My health insurance paid for some of the therapy, but there was a considerable out of pocket expense that further undermined my precarious financial situation.  I still had to drive 3 hours to see my doctor for follow-up care after my procedure. My Daughter, Danielle, drove me or rode with me to most of these appointments.  Some of the time, it was almost like she was the parent, having to take care of me.  It was difficult for her to deal with at such a young age, and she had trouble talking to me and expressing her emotions anyway, so I’m sure it was very difficult for her.

When it finally looked like I was going to be able to take the boat to Charleston in the summer of 2010, I hired a Licensed Marine Surveyor to give me recommendations on what should be done to make the boat seaworthy and capable of sailing from the Gulf Coast of Florida to Charleston.  His findings were that the boat had been damaged by a tropical storm in August of 2008, and was a total loss.  The marina owner failed to properly secure the boat when I had it pulled out of the water, as the storm approached, as was recommended by the marine insurance industry.  The boat was blown on its side, there were stress cracks in the fiberglass hull, all six batteries were dumped on top of the engine, spilling acid everywhere, a drain hose broke and dumped thousands of gallons of rain water on the engine and electrical system, and the list of damage went on and on, for seven pages.  Given enough time and money, those things could have been repaired or replaced.  However, the marina owner was content to collect his $200 a month storage fee, and never told me there was a problem or lifted a finger to help, so the entire interior was covered with mildew and black mold.  My clean, neat little ship was a wreck. I had to pay a salvage company $1,500 to scrap the boat so I would not be fined by the Florida and Federal EPAs.  It turned out that our wonderful afternoon sail in April of 2008 cost $50,000.  I would have been better off paying $5,000 to charter a NEW boat for a week during that Spring Break.

Just one example of stress cracks in the hull

Mildew everywhere

All my stuff thrown everywhere and more mildew everywhere

Engine with batteries and water heater dumped on top. Not visible is the toxic soup of diesel engine oil, battery acid, and rain water underneath, and filling the bilge from stem to stern.

Because I had not had the boat surveyed before I bought it, I had no way to prove the marina owner was lying about the condition of the boat, when I purchased it, so it was inadvisable to take any legal action, since the odds of success were too low.

At this point, I was a complete emotional mess.  Twenty years of savings were gone, all the gear I bought was useless without the boat and there was no market for the stuff, 400 miles inland, where I was living.  My dream of rocking at anchor off the beach of some tropical island and sailing to foreign ports, which I’d had since age four, was smashed beyond repair.  With no insurance the boat would cost more than I paid for it to repair, and I knew that even if I was recalled from my "lay-off" I would not have enough working years to be able to save enough money to replace the boat.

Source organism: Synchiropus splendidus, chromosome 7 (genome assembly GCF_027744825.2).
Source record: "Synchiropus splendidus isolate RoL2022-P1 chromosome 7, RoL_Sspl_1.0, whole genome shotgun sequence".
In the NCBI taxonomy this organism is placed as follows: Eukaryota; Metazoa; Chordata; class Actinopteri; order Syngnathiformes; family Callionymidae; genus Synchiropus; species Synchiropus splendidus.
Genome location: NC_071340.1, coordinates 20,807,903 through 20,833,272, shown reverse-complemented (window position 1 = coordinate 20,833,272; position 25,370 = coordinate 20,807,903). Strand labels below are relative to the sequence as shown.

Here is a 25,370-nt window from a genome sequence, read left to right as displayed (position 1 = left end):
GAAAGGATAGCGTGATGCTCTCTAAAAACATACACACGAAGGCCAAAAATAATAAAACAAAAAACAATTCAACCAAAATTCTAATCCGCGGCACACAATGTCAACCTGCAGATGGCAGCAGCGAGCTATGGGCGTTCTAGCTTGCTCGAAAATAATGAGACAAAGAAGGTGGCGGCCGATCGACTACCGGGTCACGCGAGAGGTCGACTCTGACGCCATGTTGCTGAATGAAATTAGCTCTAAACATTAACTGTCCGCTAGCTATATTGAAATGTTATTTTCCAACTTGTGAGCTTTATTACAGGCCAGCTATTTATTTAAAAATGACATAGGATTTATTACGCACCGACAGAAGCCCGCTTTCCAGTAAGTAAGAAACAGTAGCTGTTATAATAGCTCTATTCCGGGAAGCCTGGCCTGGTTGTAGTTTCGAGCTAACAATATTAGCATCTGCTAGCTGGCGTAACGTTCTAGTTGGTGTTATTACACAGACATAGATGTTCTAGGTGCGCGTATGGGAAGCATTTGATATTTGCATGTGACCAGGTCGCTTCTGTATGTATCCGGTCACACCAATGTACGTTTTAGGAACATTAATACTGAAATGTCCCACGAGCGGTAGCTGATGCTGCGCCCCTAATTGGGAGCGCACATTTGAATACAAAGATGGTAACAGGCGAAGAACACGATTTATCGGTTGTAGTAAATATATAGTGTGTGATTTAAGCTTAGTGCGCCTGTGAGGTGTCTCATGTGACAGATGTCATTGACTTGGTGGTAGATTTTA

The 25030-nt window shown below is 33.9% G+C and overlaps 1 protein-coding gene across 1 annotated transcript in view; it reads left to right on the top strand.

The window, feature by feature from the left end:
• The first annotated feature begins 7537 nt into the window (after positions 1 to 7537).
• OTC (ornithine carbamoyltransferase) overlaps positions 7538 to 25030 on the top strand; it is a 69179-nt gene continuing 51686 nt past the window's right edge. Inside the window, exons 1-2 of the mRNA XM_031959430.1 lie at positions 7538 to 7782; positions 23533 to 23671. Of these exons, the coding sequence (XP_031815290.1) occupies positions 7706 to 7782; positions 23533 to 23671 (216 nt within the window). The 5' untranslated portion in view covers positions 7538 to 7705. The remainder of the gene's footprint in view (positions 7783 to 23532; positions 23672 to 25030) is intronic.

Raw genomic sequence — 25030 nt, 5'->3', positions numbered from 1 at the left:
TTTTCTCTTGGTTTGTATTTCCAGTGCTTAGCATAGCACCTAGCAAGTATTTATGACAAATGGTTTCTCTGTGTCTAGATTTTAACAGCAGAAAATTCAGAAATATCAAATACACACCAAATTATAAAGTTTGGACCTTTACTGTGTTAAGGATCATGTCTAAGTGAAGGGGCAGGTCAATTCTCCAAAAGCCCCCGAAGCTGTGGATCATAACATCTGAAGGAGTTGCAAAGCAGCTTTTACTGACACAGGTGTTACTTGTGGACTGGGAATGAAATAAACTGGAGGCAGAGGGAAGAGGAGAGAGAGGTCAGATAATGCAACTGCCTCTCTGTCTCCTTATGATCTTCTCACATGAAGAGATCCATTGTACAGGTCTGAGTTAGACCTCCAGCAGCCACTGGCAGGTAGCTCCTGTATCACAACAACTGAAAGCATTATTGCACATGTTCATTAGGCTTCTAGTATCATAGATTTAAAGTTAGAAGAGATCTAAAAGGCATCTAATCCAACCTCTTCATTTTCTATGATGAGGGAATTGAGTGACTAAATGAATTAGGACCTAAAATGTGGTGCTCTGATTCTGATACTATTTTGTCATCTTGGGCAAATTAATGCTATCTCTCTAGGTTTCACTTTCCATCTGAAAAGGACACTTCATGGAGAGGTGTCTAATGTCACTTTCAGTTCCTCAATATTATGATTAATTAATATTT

To be continued …

Forced Choices, Part 2

This is Part 2 of a multi-part post.

This post is an attempt to explain how people can be forced to make financial decisions that are not beneficial, why Social Security is necessary, and why the system of medical insurance and private doctors in the United States needs to change.

There are SO many things wrong with what goes on in the U.S. Congress; it is hard to know what to talk about first.  I share the feelings of many Americans that the members of Congress are completely out of touch with the people they are supposed to represent. It seems that the majority of members either don't know, or don't care about the hardships most working and retired Americans face every day.  The policies they advocate are just plain bad for the average American, and only benefit the very rich and the biggest, richest corporations.

When I worked in the computer industry, I put as much money as I thought I could afford in 401k plans. The money I put in the 401k was to buy a sailboat, which would be my retirement home, and on which, I would cruise the world.  When I was laid off in January 2007, I had about $50,000 in my 401k.

Otherwise, I was a good little American consumer, and spent everything I earned. Some of that was a rebellion against my "Children of the Depression" parents' extreme thriftiness, and some was the blind confidence in my ability to always find a good job. Throughout my working years, if a company closed or a job became problematic for me, I was always able to find not just a better paying job, but a MUCH better paying job. I had a skill set that was in demand, and good performance evaluations from all my managers. I just didn't see a need to save for the proverbial "rainy day" because I thought my skills and references would always be my umbrella.